This blog is written by Dr Steven Shorrock. I am interdisciplinary humanistic, systems and design practitioner interested in human work from multiple perspectives. My main interest is human and system behaviour, mostly in the context of safety-related organisations. I am a Chartered Ergonomist and Human Factors Specialist with the CIEHF and a Chartered Psychologist with the British Psychological Society. I currently work as a human factors and safety specialist in air traffic control in Europe. I am also Adjunct Associate Professor at University of the Sunshine Coast, Centre for Human Factors & Sociotechnical Systems. I blog in a personal capacity. Views expressed here are mine and not those of any affiliated organisation, unless stated otherwise. You can find me on twitter at @stevenshorrock or email contact[at]humanisticsystems[dot]com.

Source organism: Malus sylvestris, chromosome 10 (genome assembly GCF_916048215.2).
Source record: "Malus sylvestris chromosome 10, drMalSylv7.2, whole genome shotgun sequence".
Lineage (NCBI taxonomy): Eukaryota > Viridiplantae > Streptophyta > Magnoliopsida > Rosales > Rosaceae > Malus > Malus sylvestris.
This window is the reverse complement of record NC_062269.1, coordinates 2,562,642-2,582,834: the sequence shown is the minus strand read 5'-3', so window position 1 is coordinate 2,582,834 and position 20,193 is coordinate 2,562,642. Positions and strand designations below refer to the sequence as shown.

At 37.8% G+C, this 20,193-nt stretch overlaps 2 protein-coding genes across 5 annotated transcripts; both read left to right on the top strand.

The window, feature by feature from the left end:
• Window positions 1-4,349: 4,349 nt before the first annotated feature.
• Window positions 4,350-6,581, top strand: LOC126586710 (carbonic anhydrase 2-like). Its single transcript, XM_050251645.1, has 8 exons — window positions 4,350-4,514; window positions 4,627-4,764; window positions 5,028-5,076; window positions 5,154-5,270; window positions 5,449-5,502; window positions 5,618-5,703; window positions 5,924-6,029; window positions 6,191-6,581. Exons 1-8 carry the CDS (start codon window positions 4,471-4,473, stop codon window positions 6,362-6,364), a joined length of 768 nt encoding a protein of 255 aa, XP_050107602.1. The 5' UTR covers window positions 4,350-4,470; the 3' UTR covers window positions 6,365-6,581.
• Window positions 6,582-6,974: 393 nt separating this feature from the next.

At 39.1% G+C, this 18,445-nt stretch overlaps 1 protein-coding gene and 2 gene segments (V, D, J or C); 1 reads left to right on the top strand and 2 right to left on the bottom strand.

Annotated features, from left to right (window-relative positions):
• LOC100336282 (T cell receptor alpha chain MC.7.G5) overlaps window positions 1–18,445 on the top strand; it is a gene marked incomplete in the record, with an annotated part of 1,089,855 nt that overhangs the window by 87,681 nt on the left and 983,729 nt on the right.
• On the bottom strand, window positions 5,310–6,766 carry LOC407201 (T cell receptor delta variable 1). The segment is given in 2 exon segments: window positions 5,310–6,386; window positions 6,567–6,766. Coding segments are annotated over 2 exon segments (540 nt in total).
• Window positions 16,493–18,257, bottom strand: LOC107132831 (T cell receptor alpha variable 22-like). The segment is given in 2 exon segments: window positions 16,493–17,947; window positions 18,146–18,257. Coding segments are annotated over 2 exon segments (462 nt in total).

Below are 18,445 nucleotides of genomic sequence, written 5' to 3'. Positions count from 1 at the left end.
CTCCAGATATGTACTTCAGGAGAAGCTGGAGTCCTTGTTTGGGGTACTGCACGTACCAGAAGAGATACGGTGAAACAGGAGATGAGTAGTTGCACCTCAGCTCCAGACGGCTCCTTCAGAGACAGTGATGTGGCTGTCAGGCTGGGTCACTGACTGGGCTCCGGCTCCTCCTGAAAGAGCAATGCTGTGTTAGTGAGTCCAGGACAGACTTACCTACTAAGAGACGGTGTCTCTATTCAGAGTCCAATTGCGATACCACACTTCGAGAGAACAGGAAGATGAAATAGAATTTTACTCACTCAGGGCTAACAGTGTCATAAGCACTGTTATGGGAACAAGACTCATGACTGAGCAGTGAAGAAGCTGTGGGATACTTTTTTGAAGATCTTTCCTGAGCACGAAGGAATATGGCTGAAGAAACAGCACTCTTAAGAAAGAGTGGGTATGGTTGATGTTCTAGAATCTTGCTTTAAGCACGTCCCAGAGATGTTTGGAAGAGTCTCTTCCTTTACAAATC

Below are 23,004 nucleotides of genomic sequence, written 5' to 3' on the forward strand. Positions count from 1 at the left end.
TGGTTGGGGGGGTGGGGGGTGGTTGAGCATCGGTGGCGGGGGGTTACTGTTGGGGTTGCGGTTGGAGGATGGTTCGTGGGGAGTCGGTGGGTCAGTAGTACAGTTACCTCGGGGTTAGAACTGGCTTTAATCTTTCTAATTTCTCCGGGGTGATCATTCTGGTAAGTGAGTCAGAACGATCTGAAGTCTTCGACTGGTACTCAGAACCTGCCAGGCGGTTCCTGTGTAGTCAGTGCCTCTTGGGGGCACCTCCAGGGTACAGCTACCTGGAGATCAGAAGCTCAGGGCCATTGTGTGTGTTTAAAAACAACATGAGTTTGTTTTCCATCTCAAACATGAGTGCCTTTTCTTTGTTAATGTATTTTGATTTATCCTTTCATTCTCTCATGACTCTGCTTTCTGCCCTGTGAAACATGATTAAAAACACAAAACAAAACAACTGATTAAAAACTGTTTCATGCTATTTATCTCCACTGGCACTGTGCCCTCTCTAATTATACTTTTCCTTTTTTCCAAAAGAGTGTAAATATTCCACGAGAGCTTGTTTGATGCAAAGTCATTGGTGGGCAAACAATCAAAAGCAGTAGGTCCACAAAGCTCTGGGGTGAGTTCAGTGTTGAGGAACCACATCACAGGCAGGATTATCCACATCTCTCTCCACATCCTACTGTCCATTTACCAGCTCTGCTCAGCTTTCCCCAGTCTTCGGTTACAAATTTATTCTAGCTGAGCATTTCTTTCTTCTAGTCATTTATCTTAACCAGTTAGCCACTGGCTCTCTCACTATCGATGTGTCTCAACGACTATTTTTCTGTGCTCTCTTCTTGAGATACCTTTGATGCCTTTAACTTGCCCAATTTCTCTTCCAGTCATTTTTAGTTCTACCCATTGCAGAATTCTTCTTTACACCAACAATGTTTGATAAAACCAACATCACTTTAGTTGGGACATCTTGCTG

3 thoughts

  1. Hey Steven,

    I am VERY interested in your workshop System but I see that you gave à good description above.

    I hope you suucceed in your project !!!

    Best regards , Frank